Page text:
If you have ever attended one of my parent sessions you would know that they are not ‘interactive’, put simply, I talk and you listen! Right at the beginning of the year I made a decision to ‘shake it up’ a little and get the audience involved in one of my Parent Information Evenings. I did this by beginning the talk by asking those attending to turn to the person next to them and share their views on the following question – “Where do you stand on underage drinking? What are your rules around alcohol for your son or daughter?” It was fascinating to watch the response! Firstly, you could see many parents who simply did not feel comfortable expressing their opinions in this area with others, regardless of where they stood. Some, but certainly not all, parents who have a strict rule of ‘no drinking’ are worried that they will be seen as ‘wowsers’ or being overly protective, particularly if they have older teens. While parents who may have more liberal views, whether it be allowing their child to have a glass of wine with a meal or even providing their teen with a couple of cans to take to a party, also feel that they are being judged by others. I get it, talking to people you may not know, about your views on anything can be confronting for some people. On the other hand, there were others in the audience who were extremely vocal (and judgemental) about their thoughts on the matter and things became a bit heated between a few people. It became quite obvious to me that I had touched a nerve …
So where do you stand on ‘underage drinking’? Have you and your partner discussed the topic and are you on the ‘same page’? Without a doubt one of the most important things in this area is for parents to show a ‘united front’ when it comes to drinking. It is amazing how many parents don’t even realize they have differing views in this area until it is too late. If you do have polarized views (i.e., one of you believes your child should never have a drink until they’re 18, while the other is happy to give them a drink occasionally just to keep the peace), in my experience you are never going to get one to simply roll-over and flip to accommodate the other’s view. Instead, both of you have to be willing to meet in the middle in some way! That’s going to be difficult and I have seen families really damaged because no-one was willing to compromise. Let me tell you, if you both decide to bullishly stand firm and don’t come to some agreement I can guarantee your relationship will suffer and your teen is going to take advantage of the situation.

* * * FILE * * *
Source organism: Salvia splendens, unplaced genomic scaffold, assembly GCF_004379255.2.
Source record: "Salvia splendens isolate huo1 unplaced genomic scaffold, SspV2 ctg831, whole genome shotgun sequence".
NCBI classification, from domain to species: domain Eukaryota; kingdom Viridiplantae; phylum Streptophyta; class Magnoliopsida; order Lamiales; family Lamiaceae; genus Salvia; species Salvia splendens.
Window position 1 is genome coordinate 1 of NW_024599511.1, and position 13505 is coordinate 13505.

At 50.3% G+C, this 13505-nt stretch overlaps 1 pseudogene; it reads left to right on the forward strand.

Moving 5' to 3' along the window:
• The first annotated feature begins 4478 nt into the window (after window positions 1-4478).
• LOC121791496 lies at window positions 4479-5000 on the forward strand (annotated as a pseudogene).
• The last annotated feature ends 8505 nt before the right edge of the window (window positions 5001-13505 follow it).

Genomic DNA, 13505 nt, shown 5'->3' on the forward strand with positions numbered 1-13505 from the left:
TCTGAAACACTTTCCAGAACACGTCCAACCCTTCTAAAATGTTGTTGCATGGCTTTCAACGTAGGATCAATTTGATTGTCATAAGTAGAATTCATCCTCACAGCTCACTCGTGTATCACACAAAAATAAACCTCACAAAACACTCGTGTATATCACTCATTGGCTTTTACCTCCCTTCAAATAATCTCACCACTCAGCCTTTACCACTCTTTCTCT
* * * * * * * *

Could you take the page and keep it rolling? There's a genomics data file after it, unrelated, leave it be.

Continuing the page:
Too often parents do not have this conversation early enough, foolishly thinking that their child is too young and they don’t have to worry about it yet … Sadly, for many parents I have met, they have waited too long and only find themselves talking it through when they find themselves having to deal with a crisis situation. This ‘crisis’ can be as serious as finding out that their child may actually be drinking alcohol or as simple as when their child is invited to a teenage party for the first time. Trying to have a discussion about your views at a time like this is unlikely to be a positive experience for either you or your child. Your teenager will feel uncomfortable at best, and threatened at worst, by this issue being raised at this time. As a result, you are likely to feel frustrated and angry at their response, leading to greater friction and a breakdown in the parent-child relationship. It’s important to remember that research has shown that if you don’t support teen drinking you should tell your child and, very importantly, give your reasons for your views. We know that those parents who clearly state their views have teens who are less likely to consume alcohol, and if they do drink, they drink less.
So we know that you should talk to your partner and ensure that you’re going to show a ‘united front’ and that you should express your views early, starting before they are even contemplating their first drink. But what sort of things should you be considering when it comes to alcohol and young people? What rules and boundaries are you going to have to set when it comes to parties and alcohol as they get older? Recently I’ve been conducting some parent surveys across a number of school communities and one of the questions asks parents what rules they have established around alcohol, particularly in regards to parties. Some of the rules provided were as follows: